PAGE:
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Essence magazine says Cincinnati fastest-growing Midwest hub for minority-owned businesses

CINCINNATI (WKRC) - Cincinnati is getting national recognition as the place to be for minority entrepreneurs.

Essence magazine says Cincinnati is the fastest-growing economic power in the Midwest for minority, small business owners.

A large part of that success is the work being done in Over-the-Rhine and Walnut Hills by companies like Mortar and Hillman Accelerator.

“We recognize the hard work we are doing, but to have it nationally recognize that work is incredible,” said Hillman Accelerator Founder and Executive Director Candice Matthews-Brackeen.

Matthews-Brackeen launched Hillman Accelerator in 2016 and operates an inclusive entrepreneurship education program to help tech-driven startups. The company has invested in nearly 10 companies and put 30 entrepreneurs through mentorship programs in 2019.

“If you go back to the beginning, this wasn’t always an easy thing to do," said Matthews-Brackeen. “It was us in a grassroots way making a movement happen, so we are finally seeing the fruits of our labor.”

Helping along the way are the people at Mortar. Established in 2014, Mortar works to enable underserved entrepreneurs and businesses to succeed.

Allen Woods is the managing partner and creative director of Mortar. He recalls something he said a few years ago about the current state of black entrepreneurs in Cincinnati.

“I said Cincinnati was going to be the new black entrepreneurship movement, and so for Essence to say that Cincinnati is making moves in that way, for me, it felt like an appreciation of the work we are putting in,” said Woods.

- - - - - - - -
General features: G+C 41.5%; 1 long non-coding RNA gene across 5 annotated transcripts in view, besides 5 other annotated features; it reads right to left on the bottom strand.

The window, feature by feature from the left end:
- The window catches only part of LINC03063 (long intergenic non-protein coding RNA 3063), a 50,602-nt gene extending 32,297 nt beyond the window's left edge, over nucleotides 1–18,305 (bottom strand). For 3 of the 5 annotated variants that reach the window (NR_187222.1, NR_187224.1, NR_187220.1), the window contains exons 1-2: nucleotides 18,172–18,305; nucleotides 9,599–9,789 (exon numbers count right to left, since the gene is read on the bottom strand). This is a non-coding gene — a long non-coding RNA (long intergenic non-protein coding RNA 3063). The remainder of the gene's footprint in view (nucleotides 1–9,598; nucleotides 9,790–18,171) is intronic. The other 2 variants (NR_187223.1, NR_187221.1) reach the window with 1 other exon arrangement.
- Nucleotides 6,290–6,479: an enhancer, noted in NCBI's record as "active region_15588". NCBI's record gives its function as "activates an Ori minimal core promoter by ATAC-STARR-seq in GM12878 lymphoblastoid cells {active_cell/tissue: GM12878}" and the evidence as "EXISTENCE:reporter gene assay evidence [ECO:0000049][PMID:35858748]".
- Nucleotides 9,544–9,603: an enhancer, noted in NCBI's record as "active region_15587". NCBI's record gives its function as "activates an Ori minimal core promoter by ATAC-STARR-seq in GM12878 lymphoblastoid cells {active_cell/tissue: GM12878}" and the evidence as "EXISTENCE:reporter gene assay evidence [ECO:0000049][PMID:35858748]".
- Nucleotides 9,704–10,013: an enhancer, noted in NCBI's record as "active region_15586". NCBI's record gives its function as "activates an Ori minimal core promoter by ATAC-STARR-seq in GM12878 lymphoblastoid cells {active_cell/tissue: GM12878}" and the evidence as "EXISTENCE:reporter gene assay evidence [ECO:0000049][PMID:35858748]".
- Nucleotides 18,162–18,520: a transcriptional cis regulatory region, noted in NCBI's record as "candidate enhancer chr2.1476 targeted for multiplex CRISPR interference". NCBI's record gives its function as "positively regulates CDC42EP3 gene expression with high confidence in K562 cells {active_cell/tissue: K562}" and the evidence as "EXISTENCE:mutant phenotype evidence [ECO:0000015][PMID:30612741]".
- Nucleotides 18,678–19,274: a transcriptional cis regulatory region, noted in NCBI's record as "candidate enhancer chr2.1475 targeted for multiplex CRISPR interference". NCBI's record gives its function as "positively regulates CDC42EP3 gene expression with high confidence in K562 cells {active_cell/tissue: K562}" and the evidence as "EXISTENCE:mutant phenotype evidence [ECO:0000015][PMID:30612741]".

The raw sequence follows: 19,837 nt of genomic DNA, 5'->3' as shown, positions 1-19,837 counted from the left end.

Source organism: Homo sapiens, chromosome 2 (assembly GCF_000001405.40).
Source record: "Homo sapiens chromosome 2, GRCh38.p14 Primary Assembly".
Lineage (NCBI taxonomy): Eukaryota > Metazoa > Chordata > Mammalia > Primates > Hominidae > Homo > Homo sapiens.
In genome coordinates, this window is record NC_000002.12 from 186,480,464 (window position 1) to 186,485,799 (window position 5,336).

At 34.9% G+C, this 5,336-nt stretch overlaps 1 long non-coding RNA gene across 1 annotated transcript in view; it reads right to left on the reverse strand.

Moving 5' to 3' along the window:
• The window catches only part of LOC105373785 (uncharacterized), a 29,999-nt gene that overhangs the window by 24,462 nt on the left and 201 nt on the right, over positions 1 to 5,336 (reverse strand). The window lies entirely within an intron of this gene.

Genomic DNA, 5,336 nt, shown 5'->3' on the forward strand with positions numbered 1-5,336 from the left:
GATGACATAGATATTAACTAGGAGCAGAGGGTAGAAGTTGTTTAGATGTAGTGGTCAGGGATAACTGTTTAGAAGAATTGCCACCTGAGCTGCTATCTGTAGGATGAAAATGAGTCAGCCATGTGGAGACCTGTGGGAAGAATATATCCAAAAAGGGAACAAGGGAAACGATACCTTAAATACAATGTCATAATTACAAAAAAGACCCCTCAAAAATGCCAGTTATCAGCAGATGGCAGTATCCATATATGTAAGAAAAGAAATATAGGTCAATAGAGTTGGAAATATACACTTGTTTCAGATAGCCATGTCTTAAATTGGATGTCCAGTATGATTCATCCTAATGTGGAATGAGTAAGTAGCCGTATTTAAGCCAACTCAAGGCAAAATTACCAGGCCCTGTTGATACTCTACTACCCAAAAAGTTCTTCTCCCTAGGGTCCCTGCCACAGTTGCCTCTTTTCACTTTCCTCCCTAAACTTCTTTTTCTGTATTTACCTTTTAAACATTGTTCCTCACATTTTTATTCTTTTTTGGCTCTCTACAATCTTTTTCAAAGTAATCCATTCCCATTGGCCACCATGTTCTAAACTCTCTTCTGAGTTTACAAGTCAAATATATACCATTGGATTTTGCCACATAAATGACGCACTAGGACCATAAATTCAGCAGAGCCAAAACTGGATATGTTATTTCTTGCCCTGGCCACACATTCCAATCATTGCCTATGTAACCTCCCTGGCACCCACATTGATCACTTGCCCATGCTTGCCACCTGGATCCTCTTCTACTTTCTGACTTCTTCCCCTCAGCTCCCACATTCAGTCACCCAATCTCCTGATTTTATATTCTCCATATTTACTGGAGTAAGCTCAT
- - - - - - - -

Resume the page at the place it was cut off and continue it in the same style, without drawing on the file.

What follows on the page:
Woods, Derrick Braziel and William Thomas II started Mortar. Woods says the trio saw potential in a community that maybe others didn’t.

“We are not the end all be all. We are just a step in this path and everything we are doing today is going to create the blueprint for what the next generation does. That’s exciting for me,” said Woods.

Next door to Mortar’s Walnut Hills location is the street fashion consignment store, The Cure. Store owner Keith Tabron opened the shop after quitting his job as a manager at Champs.

“Our first year, we did over $1 million in sales. This year -- on pace to do [$2 million], so, expansion, expansion,” said Tabron.

Business is so good, Tabron is opening another location in Columbus. He says it was a tough decision, but he made the right one in choosing Cincinnati. Tabron says the support for black-owned businesses in Cincinnati is amazing.

"The culture down here backs us up. You know what I mean? We tend to stick together more than other cities that I've seen. I think it's just people want to be successful here,” said Tabron.

The University of Cincinnati is also helping out. UC recently opened the 1819 Innovation Hub, a space for entrepreneurs to help bridge academic research and business communities.


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